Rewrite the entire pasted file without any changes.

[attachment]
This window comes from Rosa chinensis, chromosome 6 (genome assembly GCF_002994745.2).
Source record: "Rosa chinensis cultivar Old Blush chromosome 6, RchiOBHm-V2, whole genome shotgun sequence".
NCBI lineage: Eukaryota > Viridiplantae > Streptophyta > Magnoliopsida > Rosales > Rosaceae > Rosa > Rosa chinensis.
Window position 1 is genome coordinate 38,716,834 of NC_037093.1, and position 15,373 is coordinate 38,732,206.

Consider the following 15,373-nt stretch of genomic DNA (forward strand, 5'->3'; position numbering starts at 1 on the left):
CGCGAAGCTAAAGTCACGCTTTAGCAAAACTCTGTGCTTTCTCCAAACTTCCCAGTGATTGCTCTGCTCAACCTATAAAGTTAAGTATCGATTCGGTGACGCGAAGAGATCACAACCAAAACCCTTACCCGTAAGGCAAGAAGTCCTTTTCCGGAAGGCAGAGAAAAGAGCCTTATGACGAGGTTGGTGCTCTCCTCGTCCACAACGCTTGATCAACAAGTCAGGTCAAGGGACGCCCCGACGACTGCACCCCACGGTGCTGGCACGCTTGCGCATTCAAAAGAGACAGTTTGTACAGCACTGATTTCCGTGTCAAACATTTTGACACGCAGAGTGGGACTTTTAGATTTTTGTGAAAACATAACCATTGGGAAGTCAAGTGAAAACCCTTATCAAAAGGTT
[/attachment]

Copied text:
This window comes from Rosa chinensis, chromosome 6 (genome assembly GCF_002994745.2).
Source record: "Rosa chinensis cultivar Old Blush chromosome 6, RchiOBHm-V2, whole genome shotgun sequence".
NCBI lineage: Eukaryota > Viridiplantae > Streptophyta > Magnoliopsida > Rosales > Rosaceae > Rosa > Rosa chinensis.
Window position 1 is genome coordinate 38,716,834 of NC_037093.1, and position 15,373 is coordinate 38,732,206.

Consider the following 15,373-nt stretch of genomic DNA (forward strand, 5'->3'; position numbering starts at 1 on the left):
CGCGAAGCTAAAGTCACGCTTTAGCAAAACTCTGTGCTTTCTCCAAACTTCCCAGTGATTGCTCTGCTCAACCTATAAAGTTAAGTATCGATTCGGTGACGCGAAGAGATCACAACCAAAACCCTTACCCGTAAGGCAAGAAGTCCTTTTCCGGAAGGCAGAGAAAAGAGCCTTATGACGAGGTTGGTGCTCTCCTCGTCCACAACGCTTGATCAACAAGTCAGGTCAAGGGACGCCCCGACGACTGCACCCCACGGTGCTGGCACGCTTGCGCATTCAAAAGAGACAGTTTGTACAGCACTGATTTCCGTGTCAAACATTTTGACACGCAGAGTGGGACTTTTAGATTTTTGTGAAAACATAACCATTGGGAAGTCAAGTGAAAACCCTTATCAAAAGGTT